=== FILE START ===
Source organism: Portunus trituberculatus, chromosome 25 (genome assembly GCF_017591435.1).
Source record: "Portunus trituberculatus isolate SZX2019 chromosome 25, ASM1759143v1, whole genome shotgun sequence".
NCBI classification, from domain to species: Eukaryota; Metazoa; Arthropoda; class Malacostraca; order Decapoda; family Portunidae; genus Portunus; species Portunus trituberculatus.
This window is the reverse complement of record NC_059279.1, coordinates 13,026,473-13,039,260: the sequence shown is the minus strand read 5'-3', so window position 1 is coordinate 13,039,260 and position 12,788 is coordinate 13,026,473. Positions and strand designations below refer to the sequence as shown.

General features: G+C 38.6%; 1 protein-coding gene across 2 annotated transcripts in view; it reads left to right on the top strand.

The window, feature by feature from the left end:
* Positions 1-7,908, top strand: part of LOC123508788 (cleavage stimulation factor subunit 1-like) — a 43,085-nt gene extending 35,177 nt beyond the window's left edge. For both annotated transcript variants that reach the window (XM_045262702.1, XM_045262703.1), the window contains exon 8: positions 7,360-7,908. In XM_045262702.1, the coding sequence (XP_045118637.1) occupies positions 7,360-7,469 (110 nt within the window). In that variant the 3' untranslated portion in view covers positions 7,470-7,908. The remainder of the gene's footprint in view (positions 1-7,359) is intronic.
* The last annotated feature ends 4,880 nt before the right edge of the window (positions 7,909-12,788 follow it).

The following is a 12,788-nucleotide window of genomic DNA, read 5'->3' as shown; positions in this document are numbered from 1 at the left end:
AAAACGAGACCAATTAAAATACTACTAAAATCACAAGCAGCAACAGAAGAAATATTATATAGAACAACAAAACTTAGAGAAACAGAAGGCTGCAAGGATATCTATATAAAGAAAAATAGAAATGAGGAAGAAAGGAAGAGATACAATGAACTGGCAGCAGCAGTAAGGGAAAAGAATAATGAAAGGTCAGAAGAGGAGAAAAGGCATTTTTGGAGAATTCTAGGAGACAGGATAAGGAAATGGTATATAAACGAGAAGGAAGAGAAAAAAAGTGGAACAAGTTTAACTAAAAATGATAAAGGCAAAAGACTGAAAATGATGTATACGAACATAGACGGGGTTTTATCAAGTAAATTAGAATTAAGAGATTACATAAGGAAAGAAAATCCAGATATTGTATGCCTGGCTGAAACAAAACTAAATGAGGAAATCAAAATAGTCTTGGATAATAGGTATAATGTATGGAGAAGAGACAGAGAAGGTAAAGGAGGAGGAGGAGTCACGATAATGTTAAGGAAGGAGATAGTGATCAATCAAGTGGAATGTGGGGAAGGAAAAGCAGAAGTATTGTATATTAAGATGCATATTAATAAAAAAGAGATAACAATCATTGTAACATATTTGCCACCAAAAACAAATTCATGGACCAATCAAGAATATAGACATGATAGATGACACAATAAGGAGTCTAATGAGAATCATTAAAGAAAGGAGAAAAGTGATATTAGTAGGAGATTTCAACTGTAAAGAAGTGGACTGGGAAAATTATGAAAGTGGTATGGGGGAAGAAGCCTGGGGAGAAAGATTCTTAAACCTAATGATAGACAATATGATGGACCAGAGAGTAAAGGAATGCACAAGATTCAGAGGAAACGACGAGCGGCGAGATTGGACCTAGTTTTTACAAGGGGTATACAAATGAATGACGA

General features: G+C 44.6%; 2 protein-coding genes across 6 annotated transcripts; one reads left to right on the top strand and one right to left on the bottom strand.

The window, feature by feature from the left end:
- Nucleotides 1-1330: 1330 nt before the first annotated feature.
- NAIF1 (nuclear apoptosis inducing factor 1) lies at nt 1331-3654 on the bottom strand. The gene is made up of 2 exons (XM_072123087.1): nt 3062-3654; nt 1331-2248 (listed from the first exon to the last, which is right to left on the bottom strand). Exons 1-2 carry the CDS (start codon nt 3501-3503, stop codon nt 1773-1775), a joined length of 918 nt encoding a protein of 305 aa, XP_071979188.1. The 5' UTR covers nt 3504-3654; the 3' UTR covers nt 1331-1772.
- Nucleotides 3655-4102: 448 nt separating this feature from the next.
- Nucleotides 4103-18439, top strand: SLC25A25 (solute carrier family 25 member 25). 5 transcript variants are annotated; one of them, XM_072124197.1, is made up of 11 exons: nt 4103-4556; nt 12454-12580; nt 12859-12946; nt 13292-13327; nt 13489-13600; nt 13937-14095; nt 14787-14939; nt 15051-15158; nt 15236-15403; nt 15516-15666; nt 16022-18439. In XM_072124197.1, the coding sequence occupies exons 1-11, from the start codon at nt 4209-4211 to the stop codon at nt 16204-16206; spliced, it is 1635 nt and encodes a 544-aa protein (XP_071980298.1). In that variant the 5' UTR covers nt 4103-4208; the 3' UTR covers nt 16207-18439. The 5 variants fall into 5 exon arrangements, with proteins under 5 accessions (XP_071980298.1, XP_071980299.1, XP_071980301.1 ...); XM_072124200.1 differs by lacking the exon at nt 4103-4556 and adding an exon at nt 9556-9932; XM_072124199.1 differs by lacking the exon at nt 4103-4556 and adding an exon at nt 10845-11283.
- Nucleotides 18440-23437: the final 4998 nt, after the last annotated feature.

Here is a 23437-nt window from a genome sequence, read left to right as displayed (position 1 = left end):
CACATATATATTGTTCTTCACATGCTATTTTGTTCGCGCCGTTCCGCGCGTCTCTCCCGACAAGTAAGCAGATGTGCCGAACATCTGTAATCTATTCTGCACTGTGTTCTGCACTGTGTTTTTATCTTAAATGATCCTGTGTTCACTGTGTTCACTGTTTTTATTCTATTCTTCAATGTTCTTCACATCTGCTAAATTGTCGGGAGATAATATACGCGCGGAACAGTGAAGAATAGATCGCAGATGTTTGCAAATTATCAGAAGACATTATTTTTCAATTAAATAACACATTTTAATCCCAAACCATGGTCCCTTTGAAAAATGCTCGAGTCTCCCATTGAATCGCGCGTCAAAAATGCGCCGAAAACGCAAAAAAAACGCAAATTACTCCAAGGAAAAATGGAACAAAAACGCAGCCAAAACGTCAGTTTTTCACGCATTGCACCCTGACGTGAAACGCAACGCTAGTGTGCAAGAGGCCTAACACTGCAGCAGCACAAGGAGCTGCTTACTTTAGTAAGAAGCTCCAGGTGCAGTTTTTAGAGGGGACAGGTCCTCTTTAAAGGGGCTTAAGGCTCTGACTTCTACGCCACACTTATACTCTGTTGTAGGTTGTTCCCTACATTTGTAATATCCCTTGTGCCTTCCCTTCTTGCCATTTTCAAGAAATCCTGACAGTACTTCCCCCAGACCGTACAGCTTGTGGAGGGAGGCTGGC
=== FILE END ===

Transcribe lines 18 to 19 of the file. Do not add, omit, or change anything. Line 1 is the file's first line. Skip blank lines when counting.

Here is a 23437-nt window from a genome sequence, read left to right as displayed (position 1 = left end):
CACATATATATTGTTCTTCACATGCTATTTTGTTCGCGCCGTTCCGCGCGTCTCTCCCGACAAGTAAGCAGATGTGCCGAACATCTGTAATCTATTCTGCACTGTGTTCTGCACTGTGTTTTTATCTTAAATGATCCTGTGTTCACTGTGTTCACTGTTTTTATTCTATTCTTCAATGTTCTTCACATCTGCTAAATTGTCGGGAGATAATATACGCGCGGAACAGTGAAGAATAGATCGCAGATGTTTGCAAATTATCAGAAGACATTATTTTTCAATTAAATAACACATTTTAATCCCAAACCATGGTCCCTTTGAAAAATGCTCGAGTCTCCCATTGAATCGCGCGTCAAAAATGCGCCGAAAACGCAAAAAAAACGCAAATTACTCCAAGGAAAAATGGAACAAAAACGCAGCCAAAACGTCAGTTTTTCACGCATTGCACCCTGACGTGAAACGCAACGCTAGTGTGCAAGAGGCCTAACACTGCAGCAGCACAAGGAGCTGCTTACTTTAGTAAGAAGCTCCAGGTGCAGTTTTTAGAGGGGACAGGTCCTCTTTAAAGGGGCTTAAGGCTCTGACTTCTACGCCACACTTATACTCTGTTGTAGGTTGTTCCCTACATTTGTAATATCCCTTGTGCCTTCCCTTCTTGCCATTTTCAAGAAATCCTGACAGTACTTCCCCCAGACCGTACAGCTTGTGGAGGGAGGCTGGC